Unsealed tile flooring can be difficult to clean. The grout in between the tiles is likely to absorb dirt and moisture through normal use, which can cause discoloration. Improper cleaning also can stain unsealed grout. Using too much water or cleaning solution allows the dirty liquid to soak into the grout, which causes more staining and provides an ideal environment for mold. Though unsealed tile floors can be cleaned with most cleaning solutions, there are some precautions to take to avoid damaging the tiles or the grout between them.
Things You'll Need
Fan or dehumidifier
Put your chosen cleaning solution into a spray bottle. Be sure to follow any instructions on how or where to use the product. You can use bleach if you don't want to buy a special cleaning solution, but be sure to mix with water at a ratio of one part bleach to five parts water..
Sweep up any loose debris.
Spray a small section of tile with the cleaning solution. Spray enough to cover the area in a mist, but not so much that the solution pools on the tile.
Allow it to sit for a few seconds, then scrub gently back and forth with a sponge.
Dry the area with a clean towel.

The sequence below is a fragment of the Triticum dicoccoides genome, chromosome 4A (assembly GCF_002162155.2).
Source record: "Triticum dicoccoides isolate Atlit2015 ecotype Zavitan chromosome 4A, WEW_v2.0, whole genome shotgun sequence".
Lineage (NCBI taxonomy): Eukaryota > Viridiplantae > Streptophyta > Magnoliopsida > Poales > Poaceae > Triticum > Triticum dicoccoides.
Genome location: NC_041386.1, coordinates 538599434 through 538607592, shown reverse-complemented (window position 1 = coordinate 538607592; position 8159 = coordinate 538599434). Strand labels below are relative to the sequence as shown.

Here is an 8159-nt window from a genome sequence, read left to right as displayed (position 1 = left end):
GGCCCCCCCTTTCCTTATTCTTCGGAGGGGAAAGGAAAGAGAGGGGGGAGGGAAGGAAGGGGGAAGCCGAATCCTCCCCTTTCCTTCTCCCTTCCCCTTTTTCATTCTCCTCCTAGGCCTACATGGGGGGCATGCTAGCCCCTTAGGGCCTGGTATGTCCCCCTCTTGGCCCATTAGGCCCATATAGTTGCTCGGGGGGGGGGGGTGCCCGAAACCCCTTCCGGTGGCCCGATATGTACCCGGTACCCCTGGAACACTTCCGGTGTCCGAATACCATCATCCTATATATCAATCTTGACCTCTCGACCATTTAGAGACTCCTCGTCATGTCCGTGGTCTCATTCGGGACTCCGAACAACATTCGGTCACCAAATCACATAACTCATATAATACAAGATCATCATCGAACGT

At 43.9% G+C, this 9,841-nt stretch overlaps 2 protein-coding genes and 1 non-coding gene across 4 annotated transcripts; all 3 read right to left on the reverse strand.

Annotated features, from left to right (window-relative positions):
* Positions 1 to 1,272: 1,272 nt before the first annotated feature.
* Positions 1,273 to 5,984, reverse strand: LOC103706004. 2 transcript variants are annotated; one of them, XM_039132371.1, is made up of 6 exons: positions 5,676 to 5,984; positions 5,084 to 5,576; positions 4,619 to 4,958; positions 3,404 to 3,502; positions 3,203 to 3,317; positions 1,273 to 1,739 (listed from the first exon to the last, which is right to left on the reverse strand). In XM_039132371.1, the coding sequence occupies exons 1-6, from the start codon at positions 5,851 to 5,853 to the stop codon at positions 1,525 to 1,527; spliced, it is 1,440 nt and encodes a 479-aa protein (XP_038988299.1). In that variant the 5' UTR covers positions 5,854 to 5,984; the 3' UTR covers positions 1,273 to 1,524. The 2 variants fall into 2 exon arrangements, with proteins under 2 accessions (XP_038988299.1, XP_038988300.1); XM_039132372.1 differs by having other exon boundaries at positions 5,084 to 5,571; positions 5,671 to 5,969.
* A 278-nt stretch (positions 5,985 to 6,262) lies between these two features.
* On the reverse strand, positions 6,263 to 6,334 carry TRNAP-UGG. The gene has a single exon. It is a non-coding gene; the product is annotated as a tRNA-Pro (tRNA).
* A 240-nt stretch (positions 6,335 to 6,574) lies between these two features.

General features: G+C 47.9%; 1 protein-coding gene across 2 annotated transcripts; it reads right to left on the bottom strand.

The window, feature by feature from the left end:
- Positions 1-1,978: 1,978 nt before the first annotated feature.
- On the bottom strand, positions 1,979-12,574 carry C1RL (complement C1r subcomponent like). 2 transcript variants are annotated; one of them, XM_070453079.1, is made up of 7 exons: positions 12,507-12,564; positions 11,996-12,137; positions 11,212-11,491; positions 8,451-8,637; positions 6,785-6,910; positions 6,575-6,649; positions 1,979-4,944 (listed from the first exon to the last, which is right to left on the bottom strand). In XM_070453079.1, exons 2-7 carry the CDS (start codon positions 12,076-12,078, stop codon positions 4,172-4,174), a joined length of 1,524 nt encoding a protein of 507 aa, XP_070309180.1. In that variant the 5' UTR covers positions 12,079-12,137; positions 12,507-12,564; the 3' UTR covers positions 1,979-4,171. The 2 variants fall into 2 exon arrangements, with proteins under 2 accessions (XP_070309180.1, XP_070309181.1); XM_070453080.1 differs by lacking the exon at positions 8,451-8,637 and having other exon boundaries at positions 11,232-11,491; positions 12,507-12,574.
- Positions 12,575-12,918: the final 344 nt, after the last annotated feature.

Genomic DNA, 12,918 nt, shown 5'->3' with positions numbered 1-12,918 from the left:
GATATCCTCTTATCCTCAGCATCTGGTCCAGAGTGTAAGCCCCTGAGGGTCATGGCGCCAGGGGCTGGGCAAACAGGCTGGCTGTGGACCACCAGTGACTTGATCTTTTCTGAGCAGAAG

Repeat steps 3-5 until the entire area you want to clean has been gone over. You may need to get a second towel if the first one becomes too damp.
Keep the area well ventilated for a day or two after you have cleaned it. Run exhaust fans or a dehumidifier in the area for several hours if possible.
A common home-made grout and tile cleaner is a mixture of baking soda and vinegar. Pour a light film of baking soda over a small area of tile, then spray with white vinegar. Make sure to stand clear, as this will cause a mild (but harmless) chemical reaction. Once the reaction has stopped, scrub the area as you would with any other solution, then dry thoroughly.
Using bleach or ammonia may discolor the grout between the tiles. If you are worried about discoloration, you may need to buy a gentler cleaning product. Also, never mix ammonia with any products that contain bleach.